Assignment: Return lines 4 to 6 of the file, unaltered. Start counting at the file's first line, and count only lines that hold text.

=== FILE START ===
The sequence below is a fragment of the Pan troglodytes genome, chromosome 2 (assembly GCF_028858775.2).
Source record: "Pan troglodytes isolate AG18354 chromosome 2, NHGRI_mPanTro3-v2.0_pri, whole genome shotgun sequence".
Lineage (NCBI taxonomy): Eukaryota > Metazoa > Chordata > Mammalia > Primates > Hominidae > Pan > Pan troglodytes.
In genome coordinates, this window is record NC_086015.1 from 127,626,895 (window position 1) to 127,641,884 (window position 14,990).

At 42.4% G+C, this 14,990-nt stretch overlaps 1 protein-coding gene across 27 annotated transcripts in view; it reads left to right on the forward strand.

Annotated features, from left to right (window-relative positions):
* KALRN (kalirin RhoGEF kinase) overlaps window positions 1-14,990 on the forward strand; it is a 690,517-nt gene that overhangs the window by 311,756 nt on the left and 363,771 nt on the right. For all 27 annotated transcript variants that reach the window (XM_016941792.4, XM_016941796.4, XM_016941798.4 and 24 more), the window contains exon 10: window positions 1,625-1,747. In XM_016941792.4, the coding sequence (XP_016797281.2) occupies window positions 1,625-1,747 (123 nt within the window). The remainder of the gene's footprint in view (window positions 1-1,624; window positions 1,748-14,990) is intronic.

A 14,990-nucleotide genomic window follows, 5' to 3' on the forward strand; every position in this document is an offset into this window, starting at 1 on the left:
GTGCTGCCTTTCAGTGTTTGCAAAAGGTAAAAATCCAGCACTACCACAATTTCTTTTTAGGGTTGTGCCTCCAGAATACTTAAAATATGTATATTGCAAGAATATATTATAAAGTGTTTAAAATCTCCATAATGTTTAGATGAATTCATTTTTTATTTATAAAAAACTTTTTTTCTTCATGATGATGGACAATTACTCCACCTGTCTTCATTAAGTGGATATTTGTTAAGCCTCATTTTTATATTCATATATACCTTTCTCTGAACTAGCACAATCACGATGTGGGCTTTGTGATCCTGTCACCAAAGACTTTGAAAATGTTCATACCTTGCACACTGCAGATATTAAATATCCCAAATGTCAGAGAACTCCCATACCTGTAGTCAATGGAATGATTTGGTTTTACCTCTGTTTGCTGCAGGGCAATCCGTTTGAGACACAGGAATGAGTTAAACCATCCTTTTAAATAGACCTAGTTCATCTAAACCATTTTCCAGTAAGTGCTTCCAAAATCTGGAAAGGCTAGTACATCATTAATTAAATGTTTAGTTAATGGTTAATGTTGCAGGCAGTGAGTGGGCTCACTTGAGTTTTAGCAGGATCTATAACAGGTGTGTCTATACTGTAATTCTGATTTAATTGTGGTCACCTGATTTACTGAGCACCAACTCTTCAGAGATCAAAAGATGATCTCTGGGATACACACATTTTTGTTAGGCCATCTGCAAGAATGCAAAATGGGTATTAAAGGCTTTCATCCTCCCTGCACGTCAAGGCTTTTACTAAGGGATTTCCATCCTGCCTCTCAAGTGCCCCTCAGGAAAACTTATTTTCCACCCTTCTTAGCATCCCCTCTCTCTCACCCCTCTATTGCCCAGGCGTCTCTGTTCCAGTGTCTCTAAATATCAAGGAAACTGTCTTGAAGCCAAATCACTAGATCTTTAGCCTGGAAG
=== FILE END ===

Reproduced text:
In genome coordinates, this window is record NC_086015.1 from 127,626,895 (window position 1) to 127,641,884 (window position 14,990).

At 42.4% G+C, this 14,990-nt stretch overlaps 1 protein-coding gene across 27 annotated transcripts in view; it reads left to right on the forward strand.

Annotated features, from left to right (window-relative positions):